BURIED TREA­SURE

THE ORIG­I­NAL LAKE PED­DER AND ITS PINK QUARTZ BEACH ARE HID­DEN BUT NOT LOST, DROWNED IN THE 70S FOR HY­DRO­ELEC­TRIC STOR­AGE. THEY WAIT TO BE RE­STORED, BUT IN THE MEAN­TIME, THE DAMMED SER­PEN­TINE MAKES A SPEC­TAC­U­LAR LAND­SCAPE FOR HIK­ING AND KAYAK­ING.

The Australian - Wish Magazine - - MOTORING - STORY PETER SAL­HANI

One hun­dred and fifty kilo­me­tres north­west of Ho­bart lies Lake Ped­der. Ringed by moun­tain ranges and river gorges, rain­forests and fields of but­ton­grass, this teablack lake is cen­tral to the South­west Na­tional Park, over 600,000 hectares of the most ex­tra­or­di­nary wilder­ness. It also bears the scar of an old con­ser­va­tion war, lost but not for­got­ten.

For the next four days, my com­pan­ions here will be a fam­ily of Bri­tish ex­pats from New Zealand – mum, dad and their three teenage sons – and our two guides. Our base will be the Ped­der Wilder­ness Lodge at Strath­gor­don. To­gether we will walk through World Her­itage rain­for­est and alpine moun­tains and kayak kilo­me­tres over the lake, stop­ping at wa­ter­falls and beaches and drink­ing from its still, dark wa­ters. Some of us will swim in the lake too, though not for long.

Lead­ing us through this moody, ma­jes­tic land­scape are two fit men in their 30s: lo­cal lad Lou Bal­combe, a sec­ond-gen­er­a­tion hy­draulics en­gi­neer whose fa­ther worked on the nearby Gor­don Dam; and Andy (An­drás) Szol­losi, a wiry Bu­dapest-born wilder­ness pho­tog­ra­pher who moved to Mel­bourne at 14, then down to Tas­ma­nia in his early 20s.

Bal­combe and Szol­losi are part of Tas­ma­nia’s “out­doors com­mu­nity” and spend their spare time and cash vol­un­teer­ing at land­care cleanups, protest­ing against na­tive habi­tat de­struc­tion, and plot­ting their next big wilder­ness ad­ven­ture. They col­lect us by mini­van in Ho­bart at some un­godly hour, and drive an hour north­west to Bushy Park for break­fast at a his­toric home­stead in a hops-grow­ing dis­trict. Over rus­tic toast with lo­cal honey and jams our group gets ac­quainted be­fore as­sem­bling in the shed for the day’s brief­ing and a gear check: hik­ing boots, rain jack­ets, walk­ing poles, water bot­tles, gloves, bean­ies, gaiters, head torches.

Hav­ing passed in­spec­tion, we head for Mount Field Na­tional Park to walk the 15km Twisted Lakes/Tarn Shelf Track. En route we learn that a “tarn” is a lake at the high­est point of a glacial val­ley. As we climb, the swamp gums, tree ferns and mop-top pan­dani give way to myr­tle and wild­flower thick­ets, then above the shelf, snow gums. Few Aus­tralian na­tional parks have such veg­e­tal di­ver­sity. Up on the Tarn Shelf is a bon­sai land­scape of myr­tle, pen­cil pine, and a mo­saic car­pet of wild­flow­ers, kept in check by the cli­mate. As Szol­losi says: “Once you’re at 1000m, the wind and cold are the gar­den­ers.”

It’s only mid-April, but the wind is al­ready icy and the fa­gus are start­ing to turn. Nothofa­gus gun­nii is Aus­tralia’s only cold-cli­mate de­cid­u­ous plant: a small beech tree reach­ing no higher than 5m, it grows nowhere else in the world, and we are catch­ing it in the act. All around Lake Newde­gate, its tiny crin­kle-cut leaves are turn­ing am­ber, gold and red, and they will be gone by mid-May. This sea­sonal spec­ta­cle is marked (like Ja­pan’s cherry blos­soms) with an an­nual “turn­ing of the fa­gus” fes­ti­val of lo­cal art and guided walks by Parks and Wildlife Tas­ma­nia.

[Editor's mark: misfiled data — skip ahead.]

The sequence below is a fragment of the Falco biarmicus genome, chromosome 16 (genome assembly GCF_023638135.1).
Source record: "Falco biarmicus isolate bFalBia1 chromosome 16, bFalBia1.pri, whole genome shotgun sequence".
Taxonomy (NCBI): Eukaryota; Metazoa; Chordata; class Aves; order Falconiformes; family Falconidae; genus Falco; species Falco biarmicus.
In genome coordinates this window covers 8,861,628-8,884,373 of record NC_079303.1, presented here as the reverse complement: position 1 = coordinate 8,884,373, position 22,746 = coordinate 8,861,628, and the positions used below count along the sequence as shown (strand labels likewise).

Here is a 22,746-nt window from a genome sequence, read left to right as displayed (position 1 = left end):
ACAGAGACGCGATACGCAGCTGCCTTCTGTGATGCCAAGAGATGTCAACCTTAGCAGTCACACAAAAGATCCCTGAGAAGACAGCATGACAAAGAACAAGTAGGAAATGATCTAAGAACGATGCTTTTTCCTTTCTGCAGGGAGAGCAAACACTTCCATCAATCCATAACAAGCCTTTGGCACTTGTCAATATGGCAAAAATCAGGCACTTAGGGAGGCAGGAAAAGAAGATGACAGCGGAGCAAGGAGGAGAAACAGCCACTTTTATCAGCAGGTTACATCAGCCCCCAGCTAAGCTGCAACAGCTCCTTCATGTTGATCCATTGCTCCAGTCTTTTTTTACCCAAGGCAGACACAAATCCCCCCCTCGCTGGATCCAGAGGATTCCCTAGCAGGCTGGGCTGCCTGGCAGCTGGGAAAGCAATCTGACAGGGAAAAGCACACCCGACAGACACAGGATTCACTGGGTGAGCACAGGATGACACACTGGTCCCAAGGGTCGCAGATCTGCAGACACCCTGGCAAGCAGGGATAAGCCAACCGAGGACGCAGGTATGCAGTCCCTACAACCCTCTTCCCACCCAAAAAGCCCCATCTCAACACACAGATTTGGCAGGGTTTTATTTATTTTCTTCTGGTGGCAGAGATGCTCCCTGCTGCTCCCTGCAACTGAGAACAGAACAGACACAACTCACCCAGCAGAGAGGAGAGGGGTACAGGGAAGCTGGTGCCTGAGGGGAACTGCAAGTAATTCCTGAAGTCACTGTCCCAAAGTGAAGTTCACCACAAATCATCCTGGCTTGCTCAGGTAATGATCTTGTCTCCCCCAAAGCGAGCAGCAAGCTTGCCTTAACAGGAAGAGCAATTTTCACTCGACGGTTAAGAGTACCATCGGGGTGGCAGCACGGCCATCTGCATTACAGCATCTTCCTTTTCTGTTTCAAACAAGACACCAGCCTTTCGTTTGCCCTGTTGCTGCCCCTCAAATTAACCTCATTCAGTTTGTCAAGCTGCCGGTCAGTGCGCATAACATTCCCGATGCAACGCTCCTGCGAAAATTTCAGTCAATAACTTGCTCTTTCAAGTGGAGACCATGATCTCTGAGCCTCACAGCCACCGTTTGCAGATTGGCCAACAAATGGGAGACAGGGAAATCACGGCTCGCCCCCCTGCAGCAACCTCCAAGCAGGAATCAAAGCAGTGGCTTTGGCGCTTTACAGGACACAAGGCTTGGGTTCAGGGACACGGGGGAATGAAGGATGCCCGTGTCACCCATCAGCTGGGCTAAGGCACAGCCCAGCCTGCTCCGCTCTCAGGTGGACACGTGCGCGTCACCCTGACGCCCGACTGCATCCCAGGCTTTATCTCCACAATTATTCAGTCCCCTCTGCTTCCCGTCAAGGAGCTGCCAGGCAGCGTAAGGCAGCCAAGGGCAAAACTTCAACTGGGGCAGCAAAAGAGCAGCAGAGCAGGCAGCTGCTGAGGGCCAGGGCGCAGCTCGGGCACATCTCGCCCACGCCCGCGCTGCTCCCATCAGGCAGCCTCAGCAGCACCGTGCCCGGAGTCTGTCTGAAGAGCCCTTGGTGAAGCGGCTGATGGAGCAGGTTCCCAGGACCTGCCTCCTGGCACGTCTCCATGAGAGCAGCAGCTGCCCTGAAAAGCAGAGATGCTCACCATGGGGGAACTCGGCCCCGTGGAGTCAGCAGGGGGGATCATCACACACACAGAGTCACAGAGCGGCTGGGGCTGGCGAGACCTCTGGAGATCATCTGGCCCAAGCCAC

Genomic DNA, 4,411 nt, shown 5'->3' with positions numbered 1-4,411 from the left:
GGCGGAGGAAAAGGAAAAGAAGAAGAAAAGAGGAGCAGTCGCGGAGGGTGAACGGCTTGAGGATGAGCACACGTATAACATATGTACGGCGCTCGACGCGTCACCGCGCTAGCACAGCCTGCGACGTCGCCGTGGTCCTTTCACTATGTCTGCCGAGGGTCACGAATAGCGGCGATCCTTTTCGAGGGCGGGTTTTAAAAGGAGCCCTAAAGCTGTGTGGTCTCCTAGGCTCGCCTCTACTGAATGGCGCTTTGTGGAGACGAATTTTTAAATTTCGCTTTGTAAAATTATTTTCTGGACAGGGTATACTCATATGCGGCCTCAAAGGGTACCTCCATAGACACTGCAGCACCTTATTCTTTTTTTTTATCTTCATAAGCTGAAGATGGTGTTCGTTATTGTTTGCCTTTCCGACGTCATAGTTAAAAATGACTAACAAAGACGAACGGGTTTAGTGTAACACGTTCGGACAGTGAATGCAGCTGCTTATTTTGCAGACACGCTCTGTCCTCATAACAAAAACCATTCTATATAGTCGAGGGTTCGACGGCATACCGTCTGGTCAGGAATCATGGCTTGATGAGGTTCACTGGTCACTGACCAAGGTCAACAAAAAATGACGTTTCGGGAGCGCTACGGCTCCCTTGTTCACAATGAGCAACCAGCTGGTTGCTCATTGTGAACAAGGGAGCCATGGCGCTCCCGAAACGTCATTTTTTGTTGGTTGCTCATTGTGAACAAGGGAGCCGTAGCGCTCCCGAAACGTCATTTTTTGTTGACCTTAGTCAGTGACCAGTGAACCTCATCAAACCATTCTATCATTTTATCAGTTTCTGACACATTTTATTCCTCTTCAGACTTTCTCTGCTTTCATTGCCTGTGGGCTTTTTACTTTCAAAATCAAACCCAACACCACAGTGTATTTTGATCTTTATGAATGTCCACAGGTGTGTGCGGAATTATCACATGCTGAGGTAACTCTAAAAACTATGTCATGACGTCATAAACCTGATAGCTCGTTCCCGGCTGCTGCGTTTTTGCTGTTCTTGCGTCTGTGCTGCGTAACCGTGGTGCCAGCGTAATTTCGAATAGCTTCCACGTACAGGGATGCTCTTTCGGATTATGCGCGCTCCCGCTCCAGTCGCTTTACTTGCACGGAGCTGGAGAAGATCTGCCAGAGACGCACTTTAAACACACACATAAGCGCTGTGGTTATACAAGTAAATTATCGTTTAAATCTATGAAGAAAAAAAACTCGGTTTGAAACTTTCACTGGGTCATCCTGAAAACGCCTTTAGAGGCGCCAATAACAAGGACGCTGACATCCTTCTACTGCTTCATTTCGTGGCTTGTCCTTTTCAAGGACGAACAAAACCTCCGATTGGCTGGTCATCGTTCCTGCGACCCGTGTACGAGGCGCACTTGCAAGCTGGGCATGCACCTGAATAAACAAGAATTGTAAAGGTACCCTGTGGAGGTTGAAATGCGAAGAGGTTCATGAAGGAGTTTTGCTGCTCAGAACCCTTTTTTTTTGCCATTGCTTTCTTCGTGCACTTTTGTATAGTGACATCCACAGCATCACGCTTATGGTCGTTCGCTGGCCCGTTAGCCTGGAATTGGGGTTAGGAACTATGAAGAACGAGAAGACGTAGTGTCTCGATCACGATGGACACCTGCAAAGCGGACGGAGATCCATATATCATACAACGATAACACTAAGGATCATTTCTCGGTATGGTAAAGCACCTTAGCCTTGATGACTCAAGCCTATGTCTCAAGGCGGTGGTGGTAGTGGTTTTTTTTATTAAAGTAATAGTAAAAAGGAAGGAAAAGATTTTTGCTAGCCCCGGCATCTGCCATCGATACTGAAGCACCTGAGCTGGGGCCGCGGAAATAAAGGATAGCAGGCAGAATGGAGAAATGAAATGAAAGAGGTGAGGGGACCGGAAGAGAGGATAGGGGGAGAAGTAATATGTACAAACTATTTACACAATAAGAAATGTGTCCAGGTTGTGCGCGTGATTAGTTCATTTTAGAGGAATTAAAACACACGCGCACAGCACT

De­scend­ing from the Tarn at last light, we stop to take in a breath­tak­ing, silent panorama over Broad River Val­ley, and the dis­tant Der­went Val­ley. We pass ski huts nestling un­der snow gums, where Bal­combe and a friend sought refuge overnight dur­ing a snow­storm last sum­mer – “Not as un­com­mon as you’d think,” he says.

Back at the lodge, a hot shower, cold beer and rowdy din­ner re­vives flag­ging city feet. Lou an­nounces a change due to the weather fore­cast. “To­mor­row should be a nice easy pace – we’re kayak­ing.”

Fol­low­ing break­fast the next morn­ing our first stop is Gor­don Dam, to walk along its spine where ab­seil­ers are pre­par­ing to plunge into the quartzite gorge be­low. A short drive takes us to the Sprent Basin and set out in two-per­son kayaks for a 16km pad­dle back to base.

Out into Ser­pen­tine Reach, we find our­selves in murky wa­ters. Be­low us is the old Ser­pen­tine River bed that once snaked its way across the val­ley floor, drain­ing the orig­i­nal Lake Ped­der into the Gor­don River, then Mac­quarie Har­bour, and out to the South­ern Ocean. A Lithua­nian refugee, Ole­gas Truchanas, was the first Euro­pean to make that voyage, alone in his hand­made

steel and can­vas ca­noe. He had set­tled in Tas­ma­nia af­ter World War II and made a life­time of lengthy solo trips into this wilder­ness, re­turn­ing to share his pho­to­graphs and find­ings at pop­u­lar pub­lic lec­tures.

Through the Reach, we’re sur­rounded by Pre­cam­brian quartzite peaks of the Fran­k­land and Sen­tinel ranges, and juras­sic do­lerite of Mount Wedge and Mount Anne (south­west Tas­ma­nia’s tallest at 1423m). Bird­calls and wa­ter­falls drift in and out of the sound­scape, be­fore we pull into a shel­tered cove and hud­dle our kayaks to share cups of tea and Bal­combe’s mum’s cook­ies. A few hours later, the white quartz beach of Wil­mot Is­land serves as our lunch spot, where a few of us strip off the ther­mals and brave the “brac­ing” water – briefly.

Past White Spur Point and Trappes Is­land, we cruise into Strath­gor­don Bay, reach­ing the lodge be­fore sun­set. Hav­ing kayaked lazily un­der the clouds, today (day three), we climb into them, for the eight-hour re­turn cir­cuit on Mt Eliza – the big­gest chal­lenge of this trip. It starts from Con­do­minium Creek, head­ing east over a nar­row board­walk through but­ton­grass mead­ows be­fore the as­cent be­gins abruptly. For three hours, our band of eight climbs 1000m up a steep track that’s mostly de­fined by steps. Our guides point out the tiny holes in the ground where fresh­wa­ter cray­fish hide. Look­ing back, a vast panorama un­furls, and it’s easy to imag­ine the Lake Ped­der that be­guiled Truchanas.